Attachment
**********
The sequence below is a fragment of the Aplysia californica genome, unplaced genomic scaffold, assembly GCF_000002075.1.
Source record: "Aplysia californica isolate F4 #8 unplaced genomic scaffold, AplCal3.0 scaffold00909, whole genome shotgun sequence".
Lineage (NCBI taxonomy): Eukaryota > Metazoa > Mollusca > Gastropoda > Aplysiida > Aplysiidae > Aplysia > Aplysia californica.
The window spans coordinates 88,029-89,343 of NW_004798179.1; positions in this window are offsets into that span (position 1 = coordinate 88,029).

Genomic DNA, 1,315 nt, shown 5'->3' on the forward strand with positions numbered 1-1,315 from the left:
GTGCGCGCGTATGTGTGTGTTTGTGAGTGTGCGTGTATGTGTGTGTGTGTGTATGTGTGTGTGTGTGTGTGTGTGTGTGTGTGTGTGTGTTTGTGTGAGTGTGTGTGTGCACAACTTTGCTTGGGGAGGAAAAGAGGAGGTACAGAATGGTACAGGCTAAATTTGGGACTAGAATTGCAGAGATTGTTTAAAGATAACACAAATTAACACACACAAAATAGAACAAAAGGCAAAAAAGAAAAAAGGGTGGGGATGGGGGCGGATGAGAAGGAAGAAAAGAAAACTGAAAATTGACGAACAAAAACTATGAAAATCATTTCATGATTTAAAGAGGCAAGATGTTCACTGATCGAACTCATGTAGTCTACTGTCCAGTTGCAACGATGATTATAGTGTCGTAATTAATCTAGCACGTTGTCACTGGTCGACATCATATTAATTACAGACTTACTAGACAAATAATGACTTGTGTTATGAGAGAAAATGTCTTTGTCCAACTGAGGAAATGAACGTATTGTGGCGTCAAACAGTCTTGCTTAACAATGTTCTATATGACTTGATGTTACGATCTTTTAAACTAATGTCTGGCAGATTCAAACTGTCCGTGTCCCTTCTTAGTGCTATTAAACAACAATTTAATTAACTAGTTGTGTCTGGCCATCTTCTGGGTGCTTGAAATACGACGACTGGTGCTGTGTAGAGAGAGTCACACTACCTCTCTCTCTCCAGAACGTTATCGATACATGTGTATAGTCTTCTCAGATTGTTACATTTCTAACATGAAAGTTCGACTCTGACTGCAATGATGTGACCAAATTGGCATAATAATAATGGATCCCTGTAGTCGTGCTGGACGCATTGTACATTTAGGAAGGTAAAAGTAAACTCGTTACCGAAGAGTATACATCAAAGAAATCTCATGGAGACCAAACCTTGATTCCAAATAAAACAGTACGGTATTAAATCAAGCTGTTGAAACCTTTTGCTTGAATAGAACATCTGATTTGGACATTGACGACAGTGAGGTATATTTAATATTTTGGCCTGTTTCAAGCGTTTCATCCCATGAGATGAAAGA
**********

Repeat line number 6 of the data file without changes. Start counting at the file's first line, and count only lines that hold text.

GTGCGCGCGTATGTGTGTGTTTGTGAGTGTGCGTGTATGTGTGTGTGTGTGTATGTGTGTGTGTGTGTGTGTGTGTGTGTGTGTGTGTGTTTGTGTGAGTGTGTGTGTGCACAACTTTGCTTGGGGAGGAAAAGAGGAGGTACAGAATGGTACAGGCTAAATTTGGGACTAGAATTGCAGAGATTGTTTAAAGATAACACAAATTAACACACACAAAATAGAACAAAAGGCAAAAAAGAAAAAAGGGTGGGGATGGGGGCGGATGAGAAGGAAGAAAAGAAAACTGAAAATTGACGAACAAAAACTATGAAAATCATTTCATGATTTAAAGAGGCAAGATGTTCACTGATCGAACTCATGTAGTCTACTGTCCAGTTGCAACGATGATTATAGTGTCGTAATTAATCTAGCACGTTGTCACTGGTCGACATCATATTAATTACAGACTTACTAGACAAATAATGACTTGTGTTATGAGAGAAAATGTCTTTGTCCAACTGAGGAAATGAACGTATTGTGGCGTCAAACAGTCTTGCTTAACAATGTTCTATATGACTTGATGTTACGATCTTTTAAACTAATGTCTGGCAGATTCAAACTGTCCGTGTCCCTTCTTAGTGCTATTAAACAACAATTTAATTAACTAGTTGTGTCTGGCCATCTTCTGGGTGCTTGAAATACGACGACTGGTGCTGTGTAGAGAGAGTCACACTACCTCTCTCTCTCCAGAACGTTATCGATACATGTGTATAGTCTTCTCAGATTGTTACATTTCTAACATGAAAGTTCGACTCTGACTGCAATGATGTGACCAAATTGGCATAATAATAATGGATCCCTGTAGTCGTGCTGGACGCATTGTACATTTAGGAAGGTAAAAGTAAACTCGTTACCGAAGAGTATACATCAAAGAAATCTCATGGAGACCAAACCTTGATTCCAAATAAAACAGTACGGTATTAAATCAAGCTGTTGAAACCTTTTGCTTGAATAGAACATCTGATTTGGACATTGACGACAGTGAGGTATATTTAATATTTTGGCCTGTTTCAAGCGTTTCATCCCATGAGATGAAAGA